Think green vegetables such as Broccoli, Brussels Sprouts, Cauliflower, Cabbage, Rocket and Kale which contain vitamins C, E and K, as well as fibre, and are rich in folate.
From a simple perspective, women who eat less fruit, veg and salad tend to have more painful periods. Cruciferous vegetables are also a great source of phytonutrient (plant-based) compounds, which may help to lower inflammation and thus pain. These vegetables are powerful because of their glucosinolate content. When we chew, digest, chop or blend glucosinolates an enzyme called mironase is activated; this then converts glucosinolates to indole-3-carbinol which helps to regulate and support hormone clearance.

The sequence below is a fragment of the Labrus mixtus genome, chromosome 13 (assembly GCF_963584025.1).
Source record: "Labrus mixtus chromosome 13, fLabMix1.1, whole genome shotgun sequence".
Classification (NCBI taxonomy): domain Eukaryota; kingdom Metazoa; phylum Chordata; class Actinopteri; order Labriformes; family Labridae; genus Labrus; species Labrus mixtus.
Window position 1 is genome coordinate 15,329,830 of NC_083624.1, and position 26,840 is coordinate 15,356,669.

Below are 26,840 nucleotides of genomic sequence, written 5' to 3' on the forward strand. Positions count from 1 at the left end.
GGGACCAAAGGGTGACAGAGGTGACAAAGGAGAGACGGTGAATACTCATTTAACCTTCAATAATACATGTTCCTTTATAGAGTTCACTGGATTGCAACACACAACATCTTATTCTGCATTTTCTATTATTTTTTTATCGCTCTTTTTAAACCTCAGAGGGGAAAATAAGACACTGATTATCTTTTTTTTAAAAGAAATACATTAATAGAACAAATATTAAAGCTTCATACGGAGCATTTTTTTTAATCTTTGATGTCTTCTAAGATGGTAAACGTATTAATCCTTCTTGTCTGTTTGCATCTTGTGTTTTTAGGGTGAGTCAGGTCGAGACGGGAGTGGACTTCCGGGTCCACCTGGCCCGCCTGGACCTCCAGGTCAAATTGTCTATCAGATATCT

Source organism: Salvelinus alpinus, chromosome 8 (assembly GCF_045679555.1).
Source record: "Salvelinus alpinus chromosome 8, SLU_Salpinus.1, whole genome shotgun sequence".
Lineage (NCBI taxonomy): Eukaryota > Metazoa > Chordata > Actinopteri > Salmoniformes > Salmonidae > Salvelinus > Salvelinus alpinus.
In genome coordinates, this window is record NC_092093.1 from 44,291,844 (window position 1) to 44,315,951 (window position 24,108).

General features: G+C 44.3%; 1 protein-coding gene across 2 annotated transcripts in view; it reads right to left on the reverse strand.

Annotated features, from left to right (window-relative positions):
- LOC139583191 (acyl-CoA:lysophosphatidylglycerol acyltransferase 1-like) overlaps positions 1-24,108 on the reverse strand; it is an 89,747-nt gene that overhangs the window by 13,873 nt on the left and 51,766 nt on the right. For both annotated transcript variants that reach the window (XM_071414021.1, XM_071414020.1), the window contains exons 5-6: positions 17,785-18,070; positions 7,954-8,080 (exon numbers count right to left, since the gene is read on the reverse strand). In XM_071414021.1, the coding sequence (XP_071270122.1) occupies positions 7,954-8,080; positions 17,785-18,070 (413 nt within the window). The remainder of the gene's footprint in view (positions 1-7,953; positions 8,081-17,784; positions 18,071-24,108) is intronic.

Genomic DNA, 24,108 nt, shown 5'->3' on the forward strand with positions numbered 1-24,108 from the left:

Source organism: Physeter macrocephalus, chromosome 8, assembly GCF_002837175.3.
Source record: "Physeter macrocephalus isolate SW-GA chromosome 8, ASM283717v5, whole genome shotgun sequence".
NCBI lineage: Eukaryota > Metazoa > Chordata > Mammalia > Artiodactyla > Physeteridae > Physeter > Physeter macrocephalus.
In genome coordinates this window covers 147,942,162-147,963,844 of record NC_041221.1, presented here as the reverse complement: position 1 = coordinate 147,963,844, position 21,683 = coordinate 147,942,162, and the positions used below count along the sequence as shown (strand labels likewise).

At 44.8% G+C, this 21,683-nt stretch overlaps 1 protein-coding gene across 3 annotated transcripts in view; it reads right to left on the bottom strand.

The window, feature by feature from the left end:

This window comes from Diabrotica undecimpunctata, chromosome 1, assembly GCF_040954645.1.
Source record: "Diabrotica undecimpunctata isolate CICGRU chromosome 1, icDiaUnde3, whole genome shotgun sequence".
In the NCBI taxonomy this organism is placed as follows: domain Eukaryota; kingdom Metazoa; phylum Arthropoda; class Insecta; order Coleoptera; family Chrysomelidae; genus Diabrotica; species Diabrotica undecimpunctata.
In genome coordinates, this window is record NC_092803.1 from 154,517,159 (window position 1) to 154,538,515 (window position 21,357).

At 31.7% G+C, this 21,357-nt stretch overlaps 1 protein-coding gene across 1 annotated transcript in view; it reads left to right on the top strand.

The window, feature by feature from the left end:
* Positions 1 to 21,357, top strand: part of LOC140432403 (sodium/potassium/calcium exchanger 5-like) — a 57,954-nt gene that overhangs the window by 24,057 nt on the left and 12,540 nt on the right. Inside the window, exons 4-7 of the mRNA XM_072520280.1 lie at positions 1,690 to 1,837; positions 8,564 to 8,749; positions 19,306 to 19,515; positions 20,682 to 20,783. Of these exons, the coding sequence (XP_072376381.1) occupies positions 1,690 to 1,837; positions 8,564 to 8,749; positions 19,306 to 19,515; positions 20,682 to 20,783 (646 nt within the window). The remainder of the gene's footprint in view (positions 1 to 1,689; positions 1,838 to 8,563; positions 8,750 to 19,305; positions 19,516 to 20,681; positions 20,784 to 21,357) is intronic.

4. Reduce your histamine food consumption
If you suspect that your heavy periods are being caused by histamine or mast cell activation, a useful way to calm this activity is to cut back on high histamine foods such as tomatoes, avocado, spinach, oranges, aged cheeses and cow’s milk for a few cycles and see if this makes a difference.
Specifically for some women, the protein A1 casein (which is found in most cow’s milk) can metabolise into an inflammatory peptide called BCM7 and this has the potential to activate mast cells. A1 casein doesn’t affect everyone like this, but you’ll probably know if you are sensitive to dairy.
Most Guernsey and Jersey milk contains more A2 casein which is much better tolerated, and you can buy special A2 milk from online organic shops. Goat and sheep milk, yoghurt and cheese usually also contain less A1 casein, and butter and ghee (clarified butter) are perfectly fine to consume. Some people choose plant-based alternatives such as almond or coconut.
5. Introduce magnesium